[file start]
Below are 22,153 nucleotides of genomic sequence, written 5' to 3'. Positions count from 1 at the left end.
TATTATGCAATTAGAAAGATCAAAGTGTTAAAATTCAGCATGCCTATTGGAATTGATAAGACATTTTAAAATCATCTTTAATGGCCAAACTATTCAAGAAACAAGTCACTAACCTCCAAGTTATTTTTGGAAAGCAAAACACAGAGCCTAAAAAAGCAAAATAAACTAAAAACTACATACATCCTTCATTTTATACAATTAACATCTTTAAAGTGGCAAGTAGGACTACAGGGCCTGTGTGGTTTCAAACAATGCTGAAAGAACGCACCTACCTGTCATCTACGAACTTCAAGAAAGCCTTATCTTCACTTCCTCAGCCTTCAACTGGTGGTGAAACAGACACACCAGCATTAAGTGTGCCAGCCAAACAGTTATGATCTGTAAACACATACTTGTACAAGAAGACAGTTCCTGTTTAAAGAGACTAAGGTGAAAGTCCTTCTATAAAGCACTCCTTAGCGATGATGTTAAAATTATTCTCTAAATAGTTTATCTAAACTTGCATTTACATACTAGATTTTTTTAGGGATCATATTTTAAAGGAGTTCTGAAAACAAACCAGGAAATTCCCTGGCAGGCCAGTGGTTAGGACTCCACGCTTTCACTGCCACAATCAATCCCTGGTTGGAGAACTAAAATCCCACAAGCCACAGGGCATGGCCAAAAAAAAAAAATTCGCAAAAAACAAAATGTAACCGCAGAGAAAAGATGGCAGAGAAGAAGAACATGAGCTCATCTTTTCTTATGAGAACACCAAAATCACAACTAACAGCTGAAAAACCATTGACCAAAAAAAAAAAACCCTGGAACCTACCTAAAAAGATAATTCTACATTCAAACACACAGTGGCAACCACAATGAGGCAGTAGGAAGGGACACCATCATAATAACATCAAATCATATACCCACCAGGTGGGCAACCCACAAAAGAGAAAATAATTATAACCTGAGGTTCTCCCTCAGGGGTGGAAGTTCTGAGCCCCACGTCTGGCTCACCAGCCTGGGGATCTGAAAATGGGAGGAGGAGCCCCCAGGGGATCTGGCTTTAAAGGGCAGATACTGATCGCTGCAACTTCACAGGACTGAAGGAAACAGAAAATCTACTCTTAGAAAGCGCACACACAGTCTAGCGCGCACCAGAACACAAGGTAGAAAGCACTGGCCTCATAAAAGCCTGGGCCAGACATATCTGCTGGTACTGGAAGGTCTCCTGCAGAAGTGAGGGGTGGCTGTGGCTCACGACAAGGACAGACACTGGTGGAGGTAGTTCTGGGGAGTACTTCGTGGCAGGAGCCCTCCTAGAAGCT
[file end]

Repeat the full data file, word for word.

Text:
Below are 22,153 nucleotides of genomic sequence, written 5' to 3'. Positions count from 1 at the left end.
TATTATGCAATTAGAAAGATCAAAGTGTTAAAATTCAGCATGCCTATTGGAATTGATAAGACATTTTAAAATCATCTTTAATGGCCAAACTATTCAAGAAACAAGTCACTAACCTCCAAGTTATTTTTGGAAAGCAAAACACAGAGCCTAAAAAAGCAAAATAAACTAAAAACTACATACATCCTTCATTTTATACAATTAACATCTTTAAAGTGGCAAGTAGGACTACAGGGCCTGTGTGGTTTCAAACAATGCTGAAAGAACGCACCTACCTGTCATCTACGAACTTCAAGAAAGCCTTATCTTCACTTCCTCAGCCTTCAACTGGTGGTGAAACAGACACACCAGCATTAAGTGTGCCAGCCAAACAGTTATGATCTGTAAACACATACTTGTACAAGAAGACAGTTCCTGTTTAAAGAGACTAAGGTGAAAGTCCTTCTATAAAGCACTCCTTAGCGATGATGTTAAAATTATTCTCTAAATAGTTTATCTAAACTTGCATTTACATACTAGATTTTTTTAGGGATCATATTTTAAAGGAGTTCTGAAAACAAACCAGGAAATTCCCTGGCAGGCCAGTGGTTAGGACTCCACGCTTTCACTGCCACAATCAATCCCTGGTTGGAGAACTAAAATCCCACAAGCCACAGGGCATGGCCAAAAAAAAAAAATTCGCAAAAAACAAAATGTAACCGCAGAGAAAAGATGGCAGAGAAGAAGAACATGAGCTCATCTTTTCTTATGAGAACACCAAAATCACAACTAACAGCTGAAAAACCATTGACCAAAAAAAAAAAACCCTGGAACCTACCTAAAAAGATAATTCTACATTCAAACACACAGTGGCAACCACAATGAGGCAGTAGGAAGGGACACCATCATAATAACATCAAATCATATACCCACCAGGTGGGCAACCCACAAAAGAGAAAATAATTATAACCTGAGGTTCTCCCTCAGGGGTGGAAGTTCTGAGCCCCACGTCTGGCTCACCAGCCTGGGGATCTGAAAATGGGAGGAGGAGCCCCCAGGGGATCTGGCTTTAAAGGGCAGATACTGATCGCTGCAACTTCACAGGACTGAAGGAAACAGAAAATCTACTCTTAGAAAGCGCACACACAGTCTAGCGCGCACCAGAACACAAGGTAGAAAGCACTGGCCTCATAAAAGCCTGGGCCAGACATATCTGCTGGTACTGGAAGGTCTCCTGCAGAAGTGAGGGGTGGCTGTGGCTCACGACAAGGACAGACACTGGTGGAGGTAGTTCTGGGGAGTACTTCGTGGCAGGAGCCCTCCTAGAAGCT